The Florida crash that killed the driver of a Tesla Model S while that car was operating under Autopilot software reverberated far and wide in global media.
While human drivers are imperfect, with reaction times limited by millions of years of evolution, they at least provide a focus for blame if they crash their cars.
So the results of a National Transportation Safety Board inquiry into the fatal Tesla crash in May 2016, released on Tuesday, have been awaited with some interest.
The report concluded that Tesla's Autopilot system was lacking "system safeguards" to ensure it was used only within appropriate circumstances.
"Tesla allowed the driver to use the system outside of the environment for which it was designed," said NTSB Chairman Robert Sumwalt, and Autopilot as implemented in that Model S "gave far too much leeway to the driver to divert his attention.”
The driver, later identified as 40-year-old Joshua Brown of Ohio, died at the scene of the Florida crash on May 7, 2016, which occurred after a tractor-trailer rig turned left in front of him.
2016 Tesla Model S
Brown's Tesla Model S, running under Autopilot control, hit the semi and passed entirely under its trailer, shearing off part of the Tesla roof.
While European tractor-trailer rigs have long had side guard-rails to prevent such effects, the trucking industry has so far defeated efforts to require them on U.S. trailers.
According to a statement from Tesla shortly after the incident, it occurred because "neither Autopilot nor the driver noticed the white side of the ... trailer against a brightly lit sky, so the brake was not applied."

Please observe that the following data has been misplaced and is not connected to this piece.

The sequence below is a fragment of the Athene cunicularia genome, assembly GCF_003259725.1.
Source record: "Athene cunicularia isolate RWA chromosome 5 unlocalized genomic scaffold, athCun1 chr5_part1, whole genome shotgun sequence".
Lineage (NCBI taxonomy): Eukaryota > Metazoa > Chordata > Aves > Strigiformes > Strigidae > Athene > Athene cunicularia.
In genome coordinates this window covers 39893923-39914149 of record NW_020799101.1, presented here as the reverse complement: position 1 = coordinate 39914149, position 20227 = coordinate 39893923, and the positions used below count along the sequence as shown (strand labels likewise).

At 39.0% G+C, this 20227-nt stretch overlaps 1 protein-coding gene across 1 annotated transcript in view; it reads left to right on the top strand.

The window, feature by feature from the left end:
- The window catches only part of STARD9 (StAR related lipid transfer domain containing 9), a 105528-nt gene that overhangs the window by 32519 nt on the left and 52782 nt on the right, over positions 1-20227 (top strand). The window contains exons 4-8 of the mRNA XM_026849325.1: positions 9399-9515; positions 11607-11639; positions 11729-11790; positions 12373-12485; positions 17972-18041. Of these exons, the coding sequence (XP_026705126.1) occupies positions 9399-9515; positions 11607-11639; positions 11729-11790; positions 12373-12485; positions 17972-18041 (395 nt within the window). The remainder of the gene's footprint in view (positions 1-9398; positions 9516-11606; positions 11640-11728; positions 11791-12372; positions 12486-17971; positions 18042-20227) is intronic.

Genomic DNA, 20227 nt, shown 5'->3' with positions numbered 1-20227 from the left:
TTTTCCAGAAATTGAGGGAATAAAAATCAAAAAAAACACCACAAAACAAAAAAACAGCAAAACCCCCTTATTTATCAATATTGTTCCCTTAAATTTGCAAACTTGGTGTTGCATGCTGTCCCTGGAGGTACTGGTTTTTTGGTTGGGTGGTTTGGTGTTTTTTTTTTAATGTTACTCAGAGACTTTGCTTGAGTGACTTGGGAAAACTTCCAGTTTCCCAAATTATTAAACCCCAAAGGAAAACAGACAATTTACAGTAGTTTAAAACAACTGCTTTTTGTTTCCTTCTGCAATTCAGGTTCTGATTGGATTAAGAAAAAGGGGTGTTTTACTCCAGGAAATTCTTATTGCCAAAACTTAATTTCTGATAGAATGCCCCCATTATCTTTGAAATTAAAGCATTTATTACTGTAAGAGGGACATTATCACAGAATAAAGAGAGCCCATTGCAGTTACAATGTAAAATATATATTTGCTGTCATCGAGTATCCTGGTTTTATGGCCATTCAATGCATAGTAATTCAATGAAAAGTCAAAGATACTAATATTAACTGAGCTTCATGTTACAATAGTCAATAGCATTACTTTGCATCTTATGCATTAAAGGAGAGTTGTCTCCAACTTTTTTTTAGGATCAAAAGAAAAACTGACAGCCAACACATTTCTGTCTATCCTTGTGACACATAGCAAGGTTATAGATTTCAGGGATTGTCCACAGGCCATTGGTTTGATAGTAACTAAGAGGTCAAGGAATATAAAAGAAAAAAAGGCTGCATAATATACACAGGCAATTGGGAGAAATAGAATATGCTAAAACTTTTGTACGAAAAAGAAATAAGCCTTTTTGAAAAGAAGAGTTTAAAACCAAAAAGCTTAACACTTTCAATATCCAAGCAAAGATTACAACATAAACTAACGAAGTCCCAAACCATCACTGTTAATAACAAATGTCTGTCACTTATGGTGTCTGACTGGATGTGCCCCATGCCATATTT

During its investigation, a team of five Safety Board investigators traveled to Florida to inspect the highway where the crash took place, even scanning the area with lasers to create a three-dimensional model of the fatality site.
The full 76-page NTSB report listed several deficiencies it had identified in Tesla's implementation of the semi-autonomous driving assist software.
Tesla was not able to ensure that its drivers were paying attention, even when the car was traveling at highway speeds, it noted, nor did it monitor driver attention to the system.
This meant that drivers could refrain from steering or watching the road for long periods of time, simply by ignoring the car's warnings.
Tesla also failed to ensure that Autopilot was used only on roads with limited access or designated highways, the agency said, as recommended in its owners manual.
The dead man's family defended Tesla following release of the report, releasing the following statement:
We heard numerous times that the car killed our son. That is simply not the case. There was a small window of time when neither Joshua nor the Tesla features noticed the truck making the left-hand turn in front of the car.
2016 Tesla Model S
Tesla too responded to the report, issuing the following statement, attributed to an anonymous spokesperson:
At Tesla, the safety of our customers comes first, and one thing is very clear: Autopilot significantly increases safety, as NHTSA has found that it reduces accident rates by 40 percent.
We appreciate the NTSB’s analysis of last year’s tragic accident and we will evaluate their recommendations as we continue to evolve our technology. We will also continue to be extremely clear with current and potential customers that Autopilot is not a fully self-driving technology and drivers need to remain attentive at all times.
Drivers must "accept" a warning screen in which they agree to keep their hands on the wheel "at all times" and "maintain control of your vehicle" when first enabling Autopilot, and are reminded of that at every subsequent use.
Now, if the system senses insufficient driver steering input, an escalating series of audio and visual warnings ends in locking the driver out of Autopilot use for the remainder of that trip.